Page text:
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SpaceX chief reassured NASA chief about Elson Musk

NASA Administrator Bill Nelson said he saw SpaceX’s face last weekend and wanted to hear only one thing from her in light of Twitter’s tumultuous takeover of Twitter. company owner Elon Musk.

“Tell me that any distraction Elon might have on Twitter won’t affect SpaceX,” Nelson said, recalling the conversation, to Gwynne Shotwell, president and CEO of SpaceX.

“I assure you that’s not the case,” Shotwell replied, according to Nelson. “You have nothing to fear.”

Nelson, who first mentioned the exchange earlier on Sunday after a press conference in Houston, said the meeting took place after the Kennedy Center Honors in Washington DC on Dec. 5 and was completely friendly because he knows Shotwell — not Musk — runs SpaceX.

“I hugged her with a smile on my face, because I know she’s running this thing. She runs SpaceX,” Nelson said.

When asked if he had any concerns about SpaceX, Nelson replied, “No, I don’t.”

NASA pays SpaceX billions to transport astronauts and cargo to and from the International Space Station. The company also won the competition to take Americans to the Moon in late 2025 as part of NASA’s Artemis 3 mission.

“That one will go into lunar orbit, and the crew will transfer to a SpaceX lander, and that will come down to the surface of the moon,” Nelson said, praising SpaceX for cutting costs and providing good service “in terms of delivery of both crew and cargo to the International Space Station.”

SpaceX could not immediately be reached for comment on Sunday.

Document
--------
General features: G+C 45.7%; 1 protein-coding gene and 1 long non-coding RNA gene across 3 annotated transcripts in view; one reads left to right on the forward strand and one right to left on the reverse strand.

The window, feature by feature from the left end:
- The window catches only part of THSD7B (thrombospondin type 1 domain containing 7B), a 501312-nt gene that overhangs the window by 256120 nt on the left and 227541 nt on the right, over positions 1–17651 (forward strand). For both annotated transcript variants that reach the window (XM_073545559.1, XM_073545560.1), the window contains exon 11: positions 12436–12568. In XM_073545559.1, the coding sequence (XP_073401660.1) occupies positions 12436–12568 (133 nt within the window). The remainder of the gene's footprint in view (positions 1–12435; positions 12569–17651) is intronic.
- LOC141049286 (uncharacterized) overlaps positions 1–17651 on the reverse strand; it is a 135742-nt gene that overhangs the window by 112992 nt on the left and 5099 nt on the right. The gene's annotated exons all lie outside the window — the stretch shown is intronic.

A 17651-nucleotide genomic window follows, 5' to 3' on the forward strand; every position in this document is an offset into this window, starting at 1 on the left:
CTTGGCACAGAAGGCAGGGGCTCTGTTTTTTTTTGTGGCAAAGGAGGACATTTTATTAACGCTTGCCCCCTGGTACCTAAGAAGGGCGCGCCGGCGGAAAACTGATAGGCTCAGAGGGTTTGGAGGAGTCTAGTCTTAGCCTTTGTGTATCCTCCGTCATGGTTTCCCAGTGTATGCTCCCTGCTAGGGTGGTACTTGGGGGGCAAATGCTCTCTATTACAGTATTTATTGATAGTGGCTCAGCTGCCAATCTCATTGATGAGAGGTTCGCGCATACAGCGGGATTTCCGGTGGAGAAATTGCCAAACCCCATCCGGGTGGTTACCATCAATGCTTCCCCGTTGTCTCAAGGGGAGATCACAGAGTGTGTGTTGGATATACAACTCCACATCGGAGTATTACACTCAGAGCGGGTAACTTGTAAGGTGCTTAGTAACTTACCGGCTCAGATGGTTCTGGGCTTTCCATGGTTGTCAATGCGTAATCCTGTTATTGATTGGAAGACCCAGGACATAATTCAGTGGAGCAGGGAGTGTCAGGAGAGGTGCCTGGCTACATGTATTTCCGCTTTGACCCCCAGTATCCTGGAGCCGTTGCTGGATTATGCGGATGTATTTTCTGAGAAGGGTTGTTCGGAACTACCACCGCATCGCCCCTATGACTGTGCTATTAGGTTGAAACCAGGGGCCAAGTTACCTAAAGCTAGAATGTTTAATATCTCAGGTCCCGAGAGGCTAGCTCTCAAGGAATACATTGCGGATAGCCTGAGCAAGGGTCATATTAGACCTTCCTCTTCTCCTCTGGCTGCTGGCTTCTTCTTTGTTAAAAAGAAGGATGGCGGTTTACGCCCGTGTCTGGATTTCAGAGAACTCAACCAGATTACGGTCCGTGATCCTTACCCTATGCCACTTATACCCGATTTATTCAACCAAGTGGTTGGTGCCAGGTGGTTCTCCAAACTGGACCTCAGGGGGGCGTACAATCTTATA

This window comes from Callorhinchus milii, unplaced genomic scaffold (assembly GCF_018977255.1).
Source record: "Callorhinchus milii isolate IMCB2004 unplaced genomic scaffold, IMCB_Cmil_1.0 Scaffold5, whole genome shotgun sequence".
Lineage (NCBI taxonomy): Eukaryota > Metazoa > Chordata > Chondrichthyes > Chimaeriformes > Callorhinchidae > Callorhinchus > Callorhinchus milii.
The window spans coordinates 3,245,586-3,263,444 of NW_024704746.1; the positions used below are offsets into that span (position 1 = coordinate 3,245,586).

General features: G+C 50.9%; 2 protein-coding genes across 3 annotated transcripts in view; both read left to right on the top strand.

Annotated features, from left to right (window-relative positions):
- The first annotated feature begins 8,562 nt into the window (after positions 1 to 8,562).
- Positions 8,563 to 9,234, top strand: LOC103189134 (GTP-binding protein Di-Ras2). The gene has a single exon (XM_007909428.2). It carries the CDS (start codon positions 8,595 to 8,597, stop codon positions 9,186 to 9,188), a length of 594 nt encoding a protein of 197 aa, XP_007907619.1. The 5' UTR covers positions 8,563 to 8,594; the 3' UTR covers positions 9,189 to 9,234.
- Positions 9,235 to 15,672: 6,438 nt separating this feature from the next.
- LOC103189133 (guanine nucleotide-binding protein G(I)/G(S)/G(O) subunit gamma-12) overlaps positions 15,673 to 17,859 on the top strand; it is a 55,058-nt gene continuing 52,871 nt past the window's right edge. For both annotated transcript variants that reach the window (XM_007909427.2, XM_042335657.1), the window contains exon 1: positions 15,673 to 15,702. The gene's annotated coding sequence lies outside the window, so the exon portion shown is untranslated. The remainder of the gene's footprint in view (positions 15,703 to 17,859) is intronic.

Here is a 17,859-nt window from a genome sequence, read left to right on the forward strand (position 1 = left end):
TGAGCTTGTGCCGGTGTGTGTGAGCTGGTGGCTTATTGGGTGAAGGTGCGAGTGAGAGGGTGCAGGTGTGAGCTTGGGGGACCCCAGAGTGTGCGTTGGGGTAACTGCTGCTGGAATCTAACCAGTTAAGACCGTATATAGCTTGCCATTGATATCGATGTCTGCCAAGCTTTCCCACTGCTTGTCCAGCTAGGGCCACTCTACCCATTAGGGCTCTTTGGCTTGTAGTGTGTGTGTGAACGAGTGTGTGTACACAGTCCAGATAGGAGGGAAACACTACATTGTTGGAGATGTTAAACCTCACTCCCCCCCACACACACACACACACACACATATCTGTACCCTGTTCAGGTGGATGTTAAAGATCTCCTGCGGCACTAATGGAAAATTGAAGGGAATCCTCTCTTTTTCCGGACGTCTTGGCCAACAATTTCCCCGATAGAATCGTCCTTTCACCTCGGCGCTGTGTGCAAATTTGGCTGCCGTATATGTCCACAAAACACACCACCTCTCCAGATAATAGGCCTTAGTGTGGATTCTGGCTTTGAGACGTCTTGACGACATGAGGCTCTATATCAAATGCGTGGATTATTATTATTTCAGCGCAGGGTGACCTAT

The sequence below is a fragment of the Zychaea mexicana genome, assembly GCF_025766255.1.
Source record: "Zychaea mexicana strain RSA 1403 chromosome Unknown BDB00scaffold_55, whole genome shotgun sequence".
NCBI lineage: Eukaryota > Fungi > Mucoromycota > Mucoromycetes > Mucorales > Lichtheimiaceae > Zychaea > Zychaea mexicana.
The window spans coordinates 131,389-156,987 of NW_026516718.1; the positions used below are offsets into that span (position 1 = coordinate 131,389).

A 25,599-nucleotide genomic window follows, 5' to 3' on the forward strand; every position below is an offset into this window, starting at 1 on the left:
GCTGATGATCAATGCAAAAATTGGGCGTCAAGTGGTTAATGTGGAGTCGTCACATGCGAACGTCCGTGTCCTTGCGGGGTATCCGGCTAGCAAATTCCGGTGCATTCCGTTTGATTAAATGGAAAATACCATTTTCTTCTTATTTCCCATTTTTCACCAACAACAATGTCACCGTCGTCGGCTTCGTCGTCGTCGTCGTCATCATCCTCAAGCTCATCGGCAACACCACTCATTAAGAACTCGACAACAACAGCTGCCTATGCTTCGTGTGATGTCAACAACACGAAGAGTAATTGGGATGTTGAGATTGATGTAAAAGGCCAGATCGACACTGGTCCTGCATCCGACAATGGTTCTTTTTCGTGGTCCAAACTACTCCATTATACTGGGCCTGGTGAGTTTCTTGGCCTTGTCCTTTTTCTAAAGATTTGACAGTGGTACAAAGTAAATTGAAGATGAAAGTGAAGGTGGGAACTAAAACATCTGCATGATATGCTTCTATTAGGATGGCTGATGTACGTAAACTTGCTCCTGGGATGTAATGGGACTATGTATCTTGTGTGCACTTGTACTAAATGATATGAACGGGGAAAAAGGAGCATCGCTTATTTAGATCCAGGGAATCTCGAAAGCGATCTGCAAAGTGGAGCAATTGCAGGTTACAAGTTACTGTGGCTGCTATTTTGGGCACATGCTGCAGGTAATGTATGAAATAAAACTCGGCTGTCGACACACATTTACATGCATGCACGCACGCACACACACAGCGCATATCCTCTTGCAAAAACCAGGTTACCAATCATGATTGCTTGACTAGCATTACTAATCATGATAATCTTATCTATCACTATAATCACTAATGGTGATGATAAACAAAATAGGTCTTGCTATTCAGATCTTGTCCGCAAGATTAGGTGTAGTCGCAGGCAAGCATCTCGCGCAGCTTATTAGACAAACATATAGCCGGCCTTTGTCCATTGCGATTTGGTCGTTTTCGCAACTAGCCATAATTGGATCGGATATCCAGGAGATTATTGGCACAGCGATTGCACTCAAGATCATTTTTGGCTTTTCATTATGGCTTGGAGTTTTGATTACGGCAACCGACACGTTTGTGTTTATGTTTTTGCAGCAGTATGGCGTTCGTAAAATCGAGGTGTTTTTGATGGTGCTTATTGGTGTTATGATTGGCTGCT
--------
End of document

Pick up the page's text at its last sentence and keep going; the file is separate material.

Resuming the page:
Nelson, a former U.S. senator and House member from Florida, represented the Kennedy Space Center in his former congressional district, and he served on a Space Shuttle Columbia mission as a House member in 1986.

Nelson, a longtime friend and former Senate colleague of President Joe Biden, was chosen to lead NASA last year and has been a spur to public-private space exploration, particularly with SpaceX. Quoting a Ministry of Defense official, Nelson told a Senate panel in May that SpaceX could have saved taxpayers up to $40 billion in launch costs.

Shortly after taking over NASA, Nelson had a major Twitter troll problem, but it had nothing to do with Musk — it was belligerent tweets from NASA chief Dimitry Olegovich Rogozin. Russian space agency, Roscosmos, which suggested that Moscow could crash the International Space Station on Earth or leave an American astronaut behind. Nelson urged calm, and soon Russian President Vladimir Putin replaced Rogozin with Yuri Borisov, whom Nelson calls a “true professional”.

From a space perspective, Nelson said, the relationship with Russia is a “very professional relationship, and it has been that way since 1975, Apollo-Soyuz,” which was the first international crewed space mission between the states. States and Russia, then known as the Soviet Union.

And as for Musk’s tweets, Nelson said he didn’t focus on them beyond the friendly exchange with Shotwell.

“The proof is in the pudding,” Nelson said. “Look at what SpaceX is delivering crew and cargo to the space station.”


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